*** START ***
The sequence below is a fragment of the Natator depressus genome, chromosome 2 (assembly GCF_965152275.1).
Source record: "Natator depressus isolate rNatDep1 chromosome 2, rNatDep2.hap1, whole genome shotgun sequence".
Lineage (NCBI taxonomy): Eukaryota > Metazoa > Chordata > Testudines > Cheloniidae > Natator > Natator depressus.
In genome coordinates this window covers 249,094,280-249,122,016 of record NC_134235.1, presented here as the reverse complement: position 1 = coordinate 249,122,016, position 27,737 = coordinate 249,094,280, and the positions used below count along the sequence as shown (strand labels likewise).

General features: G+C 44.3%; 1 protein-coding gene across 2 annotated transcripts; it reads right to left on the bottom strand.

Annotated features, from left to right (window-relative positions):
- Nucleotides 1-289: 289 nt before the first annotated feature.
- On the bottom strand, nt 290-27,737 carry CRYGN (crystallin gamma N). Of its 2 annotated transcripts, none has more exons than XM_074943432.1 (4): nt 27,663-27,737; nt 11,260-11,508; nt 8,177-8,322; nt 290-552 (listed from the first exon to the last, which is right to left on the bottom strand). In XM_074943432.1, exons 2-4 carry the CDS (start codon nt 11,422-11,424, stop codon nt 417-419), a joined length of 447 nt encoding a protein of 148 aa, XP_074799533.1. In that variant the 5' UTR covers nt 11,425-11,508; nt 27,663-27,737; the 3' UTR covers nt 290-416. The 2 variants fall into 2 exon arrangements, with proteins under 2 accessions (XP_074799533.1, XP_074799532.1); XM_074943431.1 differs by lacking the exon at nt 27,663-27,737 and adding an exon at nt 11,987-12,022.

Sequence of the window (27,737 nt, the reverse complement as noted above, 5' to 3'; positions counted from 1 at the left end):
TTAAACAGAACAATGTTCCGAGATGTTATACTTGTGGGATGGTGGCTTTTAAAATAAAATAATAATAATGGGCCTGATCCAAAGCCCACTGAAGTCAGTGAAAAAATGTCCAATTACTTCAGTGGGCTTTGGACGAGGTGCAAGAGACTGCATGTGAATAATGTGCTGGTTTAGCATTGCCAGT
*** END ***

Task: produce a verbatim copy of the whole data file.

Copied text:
The sequence below is a fragment of the Natator depressus genome, chromosome 2 (assembly GCF_965152275.1).
Source record: "Natator depressus isolate rNatDep1 chromosome 2, rNatDep2.hap1, whole genome shotgun sequence".
Lineage (NCBI taxonomy): Eukaryota > Metazoa > Chordata > Testudines > Cheloniidae > Natator > Natator depressus.
In genome coordinates this window covers 249,094,280-249,122,016 of record NC_134235.1, presented here as the reverse complement: position 1 = coordinate 249,122,016, position 27,737 = coordinate 249,094,280, and the positions used below count along the sequence as shown (strand labels likewise).

General features: G+C 44.3%; 1 protein-coding gene across 2 annotated transcripts; it reads right to left on the bottom strand.

Annotated features, from left to right (window-relative positions):
- Nucleotides 1-289: 289 nt before the first annotated feature.
- On the bottom strand, nt 290-27,737 carry CRYGN (crystallin gamma N). Of its 2 annotated transcripts, none has more exons than XM_074943432.1 (4): nt 27,663-27,737; nt 11,260-11,508; nt 8,177-8,322; nt 290-552 (listed from the first exon to the last, which is right to left on the bottom strand). In XM_074943432.1, exons 2-4 carry the CDS (start codon nt 11,422-11,424, stop codon nt 417-419), a joined length of 447 nt encoding a protein of 148 aa, XP_074799533.1. In that variant the 5' UTR covers nt 11,425-11,508; nt 27,663-27,737; the 3' UTR covers nt 290-416. The 2 variants fall into 2 exon arrangements, with proteins under 2 accessions (XP_074799533.1, XP_074799532.1); XM_074943431.1 differs by lacking the exon at nt 27,663-27,737 and adding an exon at nt 11,987-12,022.

Sequence of the window (27,737 nt, the reverse complement as noted above, 5' to 3'; positions counted from 1 at the left end):
TTAAACAGAACAATGTTCCGAGATGTTATACTTGTGGGATGGTGGCTTTTAAAATAAAATAATAATAATGGGCCTGATCCAAAGCCCACTGAAGTCAGTGAAAAAATGTCCAATTACTTCAGTGGGCTTTGGACGAGGTGCAAGAGACTGCATGTGAATAATGTGCTGGTTTAGCATTGCCAGT